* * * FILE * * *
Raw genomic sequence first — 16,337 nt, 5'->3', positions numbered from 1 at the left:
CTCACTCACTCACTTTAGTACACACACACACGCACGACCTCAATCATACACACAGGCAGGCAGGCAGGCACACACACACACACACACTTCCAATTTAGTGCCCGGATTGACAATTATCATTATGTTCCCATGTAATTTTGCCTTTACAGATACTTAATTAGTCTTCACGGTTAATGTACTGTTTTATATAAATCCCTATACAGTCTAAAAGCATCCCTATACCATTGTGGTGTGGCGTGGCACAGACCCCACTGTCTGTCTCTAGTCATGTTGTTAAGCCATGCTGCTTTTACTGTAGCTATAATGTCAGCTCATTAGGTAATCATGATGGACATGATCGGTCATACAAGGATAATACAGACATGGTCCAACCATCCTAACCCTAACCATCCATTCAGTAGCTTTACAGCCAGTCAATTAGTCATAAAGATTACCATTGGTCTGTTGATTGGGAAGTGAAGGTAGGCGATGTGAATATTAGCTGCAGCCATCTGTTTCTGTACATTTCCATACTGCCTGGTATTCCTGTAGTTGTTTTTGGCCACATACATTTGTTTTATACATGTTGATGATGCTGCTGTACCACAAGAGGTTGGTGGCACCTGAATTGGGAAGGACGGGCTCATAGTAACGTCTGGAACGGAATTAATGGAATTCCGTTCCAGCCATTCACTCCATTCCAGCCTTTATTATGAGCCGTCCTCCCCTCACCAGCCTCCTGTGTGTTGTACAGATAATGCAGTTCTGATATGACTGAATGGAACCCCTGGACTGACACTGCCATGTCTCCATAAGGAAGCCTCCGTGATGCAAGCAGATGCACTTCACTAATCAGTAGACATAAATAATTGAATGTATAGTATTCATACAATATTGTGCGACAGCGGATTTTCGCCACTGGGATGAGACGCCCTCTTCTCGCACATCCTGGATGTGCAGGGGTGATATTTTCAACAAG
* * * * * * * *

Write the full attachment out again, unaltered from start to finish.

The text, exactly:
Raw genomic sequence first — 16,337 nt, 5'->3', positions numbered from 1 at the left:
CTCACTCACTCACTTTAGTACACACACACACGCACGACCTCAATCATACACACAGGCAGGCAGGCAGGCACACACACACACACACACTTCCAATTTAGTGCCCGGATTGACAATTATCATTATGTTCCCATGTAATTTTGCCTTTACAGATACTTAATTAGTCTTCACGGTTAATGTACTGTTTTATATAAATCCCTATACAGTCTAAAAGCATCCCTATACCATTGTGGTGTGGCGTGGCACAGACCCCACTGTCTGTCTCTAGTCATGTTGTTAAGCCATGCTGCTTTTACTGTAGCTATAATGTCAGCTCATTAGGTAATCATGATGGACATGATCGGTCATACAAGGATAATACAGACATGGTCCAACCATCCTAACCCTAACCATCCATTCAGTAGCTTTACAGCCAGTCAATTAGTCATAAAGATTACCATTGGTCTGTTGATTGGGAAGTGAAGGTAGGCGATGTGAATATTAGCTGCAGCCATCTGTTTCTGTACATTTCCATACTGCCTGGTATTCCTGTAGTTGTTTTTGGCCACATACATTTGTTTTATACATGTTGATGATGCTGCTGTACCACAAGAGGTTGGTGGCACCTGAATTGGGAAGGACGGGCTCATAGTAACGTCTGGAACGGAATTAATGGAATTCCGTTCCAGCCATTCACTCCATTCCAGCCTTTATTATGAGCCGTCCTCCCCTCACCAGCCTCCTGTGTGTTGTACAGATAATGCAGTTCTGATATGACTGAATGGAACCCCTGGACTGACACTGCCATGTCTCCATAAGGAAGCCTCCGTGATGCAAGCAGATGCACTTCACTAATCAGTAGACATAAATAATTGAATGTATAGTATTCATACAATATTGTGCGACAGCGGATTTTCGCCACTGGGATGAGACGCCCTCTTCTCGCACATCCTGGATGTGCAGGGGTGATATTTTCAACAAG